Boy starts 3rd grade reading at 1st grade level – catches up to his peers after Cogmed training

Age: 8
Gender: Male
Location: Naperville, Illinois

Background: This boy was diagnosed with ADHD when he was young and at the beginning of his 3rd grade year, was only reading at a 1st grade level. He suffered from attention problems that were present both at school and at home. He would often trail off when he was speaking to someone, losing his train of thought and looking the other way. When his parents would give him instructions or tell him to do something, he would either forget or get distracted in the middle of the activity. The boy became frustrated by his attention problems and could be disruptive at home. He was overly irritable and would talk back to his parents. Eventually, his parents decided to put him through Cogmed training and they saw very positive results. He liked the training program and worked hard through the five weeks. He was very self-motivated throughout the whole program. By the end of the year, the boy’s reading level had increased to the level of his peers and they saw significant changes in his behavior.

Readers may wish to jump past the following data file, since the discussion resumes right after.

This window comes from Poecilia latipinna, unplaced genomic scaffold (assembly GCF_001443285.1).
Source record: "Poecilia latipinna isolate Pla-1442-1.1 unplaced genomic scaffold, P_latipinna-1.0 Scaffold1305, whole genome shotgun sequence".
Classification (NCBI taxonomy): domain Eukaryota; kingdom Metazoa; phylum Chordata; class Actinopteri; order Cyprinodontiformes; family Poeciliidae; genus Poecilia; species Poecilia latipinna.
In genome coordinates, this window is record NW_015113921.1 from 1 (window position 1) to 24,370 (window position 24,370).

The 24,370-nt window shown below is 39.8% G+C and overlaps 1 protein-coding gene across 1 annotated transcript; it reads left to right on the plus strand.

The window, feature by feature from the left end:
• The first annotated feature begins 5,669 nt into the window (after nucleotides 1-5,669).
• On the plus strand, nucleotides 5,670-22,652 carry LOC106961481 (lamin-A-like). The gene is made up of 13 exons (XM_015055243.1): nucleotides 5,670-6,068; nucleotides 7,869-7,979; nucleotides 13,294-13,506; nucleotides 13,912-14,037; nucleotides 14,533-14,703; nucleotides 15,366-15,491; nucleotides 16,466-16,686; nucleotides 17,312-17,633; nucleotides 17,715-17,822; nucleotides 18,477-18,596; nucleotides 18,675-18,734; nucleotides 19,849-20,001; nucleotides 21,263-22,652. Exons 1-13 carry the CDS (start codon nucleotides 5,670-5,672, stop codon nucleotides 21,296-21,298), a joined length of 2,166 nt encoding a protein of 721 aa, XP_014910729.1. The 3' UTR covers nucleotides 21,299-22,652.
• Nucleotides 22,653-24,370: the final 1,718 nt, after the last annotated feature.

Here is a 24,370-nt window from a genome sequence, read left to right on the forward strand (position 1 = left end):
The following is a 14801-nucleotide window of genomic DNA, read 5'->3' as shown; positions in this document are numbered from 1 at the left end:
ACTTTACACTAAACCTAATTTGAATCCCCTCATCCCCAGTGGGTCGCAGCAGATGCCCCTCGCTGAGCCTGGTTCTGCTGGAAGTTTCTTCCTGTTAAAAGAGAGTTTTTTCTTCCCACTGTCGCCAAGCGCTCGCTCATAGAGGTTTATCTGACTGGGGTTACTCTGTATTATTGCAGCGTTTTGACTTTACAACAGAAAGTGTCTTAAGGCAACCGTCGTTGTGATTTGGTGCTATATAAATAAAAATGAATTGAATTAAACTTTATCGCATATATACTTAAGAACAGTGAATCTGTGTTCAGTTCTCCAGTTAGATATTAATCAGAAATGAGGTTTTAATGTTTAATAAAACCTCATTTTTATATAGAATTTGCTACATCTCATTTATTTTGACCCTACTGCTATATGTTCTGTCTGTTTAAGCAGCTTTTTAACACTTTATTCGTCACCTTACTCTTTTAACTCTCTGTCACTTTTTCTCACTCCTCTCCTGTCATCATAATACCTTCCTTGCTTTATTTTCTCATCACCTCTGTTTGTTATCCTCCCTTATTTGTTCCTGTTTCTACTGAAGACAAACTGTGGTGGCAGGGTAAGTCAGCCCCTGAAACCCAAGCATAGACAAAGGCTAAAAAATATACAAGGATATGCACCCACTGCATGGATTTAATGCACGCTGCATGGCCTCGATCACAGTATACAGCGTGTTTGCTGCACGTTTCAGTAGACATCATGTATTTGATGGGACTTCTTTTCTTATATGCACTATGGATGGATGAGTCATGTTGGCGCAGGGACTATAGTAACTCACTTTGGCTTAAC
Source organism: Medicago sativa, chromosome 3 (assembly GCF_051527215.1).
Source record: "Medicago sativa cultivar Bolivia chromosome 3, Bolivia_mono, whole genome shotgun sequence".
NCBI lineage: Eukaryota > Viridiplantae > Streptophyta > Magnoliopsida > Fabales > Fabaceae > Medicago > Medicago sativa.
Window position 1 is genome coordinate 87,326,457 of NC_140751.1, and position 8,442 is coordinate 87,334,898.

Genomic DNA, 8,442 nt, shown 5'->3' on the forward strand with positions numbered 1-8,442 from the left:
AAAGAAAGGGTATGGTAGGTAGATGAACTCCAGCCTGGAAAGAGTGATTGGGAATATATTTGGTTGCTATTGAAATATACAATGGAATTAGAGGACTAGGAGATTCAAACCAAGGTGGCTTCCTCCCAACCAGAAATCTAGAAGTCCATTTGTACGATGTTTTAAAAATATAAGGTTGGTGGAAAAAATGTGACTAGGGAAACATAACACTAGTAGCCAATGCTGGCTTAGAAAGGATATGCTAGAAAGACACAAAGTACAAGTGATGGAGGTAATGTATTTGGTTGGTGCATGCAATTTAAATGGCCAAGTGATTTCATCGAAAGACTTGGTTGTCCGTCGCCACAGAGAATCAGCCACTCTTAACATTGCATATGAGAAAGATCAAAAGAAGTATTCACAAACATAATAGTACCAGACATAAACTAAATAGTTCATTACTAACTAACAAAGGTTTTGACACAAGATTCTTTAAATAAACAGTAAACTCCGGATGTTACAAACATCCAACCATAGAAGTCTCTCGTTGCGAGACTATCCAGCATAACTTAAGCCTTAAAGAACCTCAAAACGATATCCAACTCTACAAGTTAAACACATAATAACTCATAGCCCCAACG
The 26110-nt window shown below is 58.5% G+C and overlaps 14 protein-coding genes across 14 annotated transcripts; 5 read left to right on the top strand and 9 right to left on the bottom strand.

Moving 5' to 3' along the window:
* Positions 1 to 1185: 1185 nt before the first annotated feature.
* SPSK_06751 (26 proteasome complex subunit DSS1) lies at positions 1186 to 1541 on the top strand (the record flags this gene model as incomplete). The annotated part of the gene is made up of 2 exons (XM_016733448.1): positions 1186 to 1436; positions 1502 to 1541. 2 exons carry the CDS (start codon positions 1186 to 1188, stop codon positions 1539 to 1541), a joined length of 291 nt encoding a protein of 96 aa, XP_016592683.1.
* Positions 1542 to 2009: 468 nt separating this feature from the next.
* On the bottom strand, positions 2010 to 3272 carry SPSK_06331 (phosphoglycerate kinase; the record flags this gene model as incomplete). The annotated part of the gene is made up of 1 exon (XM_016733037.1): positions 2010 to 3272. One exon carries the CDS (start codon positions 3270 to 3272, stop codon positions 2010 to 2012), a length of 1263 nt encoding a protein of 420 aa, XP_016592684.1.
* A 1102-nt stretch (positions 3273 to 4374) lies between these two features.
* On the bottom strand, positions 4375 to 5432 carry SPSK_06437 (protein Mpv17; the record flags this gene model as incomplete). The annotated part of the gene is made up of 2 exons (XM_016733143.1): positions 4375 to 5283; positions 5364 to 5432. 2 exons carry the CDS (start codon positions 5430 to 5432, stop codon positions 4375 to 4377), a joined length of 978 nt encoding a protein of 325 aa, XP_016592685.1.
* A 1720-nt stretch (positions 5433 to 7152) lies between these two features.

Key challenges:

  • Diagnosed with ADHD
  • Was reading at a 1st grade level as a 3rd grader
  • Could not remember more than one thing at a time
  • Had trouble following his parents instructions
  • Was disruptive at home – often irritable
  • Would trail off during conversations
  • Was disorganized and easily distracted

Training outcomes:

  • His reading improved dramatically
  • Is now at the level of his peers – results are still lasting a year later
  • No longer trails off when he is talking – stays focused through conversations
  • Can remember short lists of things to do
  • Has increased impulse control – is much less irritable and disruptive
*Photos above are not of the actual users whose experience we describe – we understand that poor working memory
is often a hidden weakness that impacts people in a very personal way.
Out of respect for their privacy, we have kept the identities of these people anonymous.